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Astron. Astrophys. 353, 797-812 (2000)

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3. Distribution of current orbits

Before integrating the orbits listed in Table 1 over millions of years, it is worth making some comments on their distribution in the a-e plane, compared to those for both smaller and larger members of the Earth-crossing population. Fig. 1 shows this distribution for our current sample (small open circles, plus special symbols for those with uncertain orbits) and for that of Jopek et al. 1995(small full circles, plus large open circles for the four meteorite-delivering photographic fireballs). This can be compared to the distributions for the smaller chondritic meteoroids (diameter of about 1-10 cm) listed by Wetherill & ReVelle (1981) and Halliday et al. (1996), as shown in Fig. 2, and to that for the currently known Earth-crossing (Apollo and Aten) asteroids with good quality orbits, divided into three different diameter ranges (Fig. 3).

[FIGURE] Fig. 1. The position in the orbital semimajor axis vs. eccentricity plane of the sample of orbits studied in this paper (small open circles, plus special symbols for the cases when we selected multiple sets of elements: Abee, full squares; Glanerbrug, crosses; Lugo, full hexagons; Marshall Islands, open squares) and for that of Jopek et al. 1995(small full circles, plus large open circles for the four meteorite-delivering photographic fireballs Píbram, Lost City, Innisfree and Peekskill). Dashed and dotted curves correspond to orbits having perihelia and aphelia nearly tangent to the orbits of Mars, the Earth and Venus.

[FIGURE] Fig. 2. The same as Fig. 1 but for the chondritic meteoroids listed by Wetherill & ReVelle (1981, open circles) and Halliday et al. (1996, crosses). These are the orbits discussed in the recent paper on the orbital distribution of meteoroids by Morbidelli & Gladman (1998).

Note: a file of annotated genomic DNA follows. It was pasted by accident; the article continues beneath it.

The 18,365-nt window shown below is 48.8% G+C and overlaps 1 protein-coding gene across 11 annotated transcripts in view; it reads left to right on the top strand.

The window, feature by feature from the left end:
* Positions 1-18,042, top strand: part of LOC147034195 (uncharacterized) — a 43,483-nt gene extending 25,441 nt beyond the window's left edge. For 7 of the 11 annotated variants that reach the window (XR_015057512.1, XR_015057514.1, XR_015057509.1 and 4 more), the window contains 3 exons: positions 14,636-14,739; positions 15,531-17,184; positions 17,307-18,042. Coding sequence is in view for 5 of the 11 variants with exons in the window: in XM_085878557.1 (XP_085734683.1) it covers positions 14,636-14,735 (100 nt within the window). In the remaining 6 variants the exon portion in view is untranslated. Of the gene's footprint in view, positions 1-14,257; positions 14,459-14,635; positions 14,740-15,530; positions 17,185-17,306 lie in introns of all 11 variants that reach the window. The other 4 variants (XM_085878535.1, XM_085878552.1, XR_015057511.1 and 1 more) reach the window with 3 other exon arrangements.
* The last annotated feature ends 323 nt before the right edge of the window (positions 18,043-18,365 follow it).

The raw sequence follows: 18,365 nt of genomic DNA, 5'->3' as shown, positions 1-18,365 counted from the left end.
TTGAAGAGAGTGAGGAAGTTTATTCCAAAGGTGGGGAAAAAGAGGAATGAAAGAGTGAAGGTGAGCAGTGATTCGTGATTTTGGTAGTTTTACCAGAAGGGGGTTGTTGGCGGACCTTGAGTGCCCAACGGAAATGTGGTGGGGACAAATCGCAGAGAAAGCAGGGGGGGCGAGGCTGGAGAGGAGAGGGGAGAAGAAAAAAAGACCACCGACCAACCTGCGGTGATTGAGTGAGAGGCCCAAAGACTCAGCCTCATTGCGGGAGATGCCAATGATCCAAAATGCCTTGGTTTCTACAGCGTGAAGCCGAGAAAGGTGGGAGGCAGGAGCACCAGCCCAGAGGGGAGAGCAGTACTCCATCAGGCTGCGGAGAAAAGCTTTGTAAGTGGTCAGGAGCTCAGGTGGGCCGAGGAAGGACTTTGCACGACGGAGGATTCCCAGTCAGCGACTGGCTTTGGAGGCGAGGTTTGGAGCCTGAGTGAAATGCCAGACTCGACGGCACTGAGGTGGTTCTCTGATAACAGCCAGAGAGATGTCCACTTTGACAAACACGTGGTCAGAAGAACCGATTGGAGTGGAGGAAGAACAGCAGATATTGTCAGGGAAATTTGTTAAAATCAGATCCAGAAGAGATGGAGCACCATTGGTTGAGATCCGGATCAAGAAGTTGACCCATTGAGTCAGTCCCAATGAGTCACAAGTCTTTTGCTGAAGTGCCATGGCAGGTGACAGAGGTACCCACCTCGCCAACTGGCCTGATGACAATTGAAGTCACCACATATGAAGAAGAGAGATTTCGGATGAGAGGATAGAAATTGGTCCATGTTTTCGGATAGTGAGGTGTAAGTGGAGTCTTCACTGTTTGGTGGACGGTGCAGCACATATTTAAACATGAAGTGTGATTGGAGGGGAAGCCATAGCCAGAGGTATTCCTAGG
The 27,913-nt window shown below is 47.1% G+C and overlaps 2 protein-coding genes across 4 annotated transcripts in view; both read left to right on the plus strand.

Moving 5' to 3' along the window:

[FIGURE] Fig. 3. The same as Fig. 1 but for the the currently known Earth-crossing asteroids. Open circles correspond to bodies less than 1 km in diameter, full squares to the 1 to 5 km diameter range and crosses to bodies larger than 5 km. This is a subset (Apollo and Aten asteroids only) of the sample of near-Earth asteroids with good quality orbits recently studied by Gladman et al. (1999). Diameters have been estimated from reasonable guesses of albedos (as explained in Migliorini et al. (1998) when this parameter has not been directly measured.

It is interesting to note that, despite the greatly different selection effects involved in the observational methods used to collect these data, there is no striking difference in the overall appearance of the distributions. For instance, the abundance of Aten-type orbits with [FORMULA] AU is [FORMULA]-[FORMULA] for all the three samples. The fact that the bolides are somewhat more concentrated near the [FORMULA] AU line can be easily explained by the higher collision probability resulting from this orbital configuration (Wetherill 1967). Apart from this, the orbits look broadly scattered in the region of the a-e plane where collisions with the Earth are possible, with no strong clustering, e.g. near Jovian resonances; this indicates that most bolide orbits are already "dynamically evolved" when they hit the Earth, namely they have been scattered around by close planetary encounters after having been transported into near-Earth space.

Table 1 and Fig. 1 show that three of the four bolides classified in Ceplecha's IIIA and IIIB groups have orbits which are dynamically decoupled from Jupiter, i.e., they are not typically cometary orbits. In our opinion, there are two possible explanations for this, which do not necessarily exclude each other: (i) the asteroid belt may also deliver very weak, fragile and possibly porous bodies, as suggested for instance by the recently determined low density of C-type asteroid 253 Mathilde, encountered by the NEAR probe in June 1997 (Yeomans et al. 1997, Foschini 1998); (ii) the dynamical pathway between typical, Jupiter-coupled cometary orbits and "asteroidal" ones, such as those of comet P/Encke and the Taurid meteoroids (Valsecchi et al., 1995) is an important one, and quite many small bodies reach the Earth-crossing region through this route . Note, however, that neither cometary orbits nor comet-like physical properties account for a dominant fraction of our sample of bright bolides. At least in part, this is probably due to selection effects, as photographic observations have been preferentially reduced for bolides of types I and II, considered as more interesting because they are possibly associated to meteorites (Z. Ceplecha, private communication).

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© European Southern Observatory (ESO) 2000

Online publication: December 17, 1999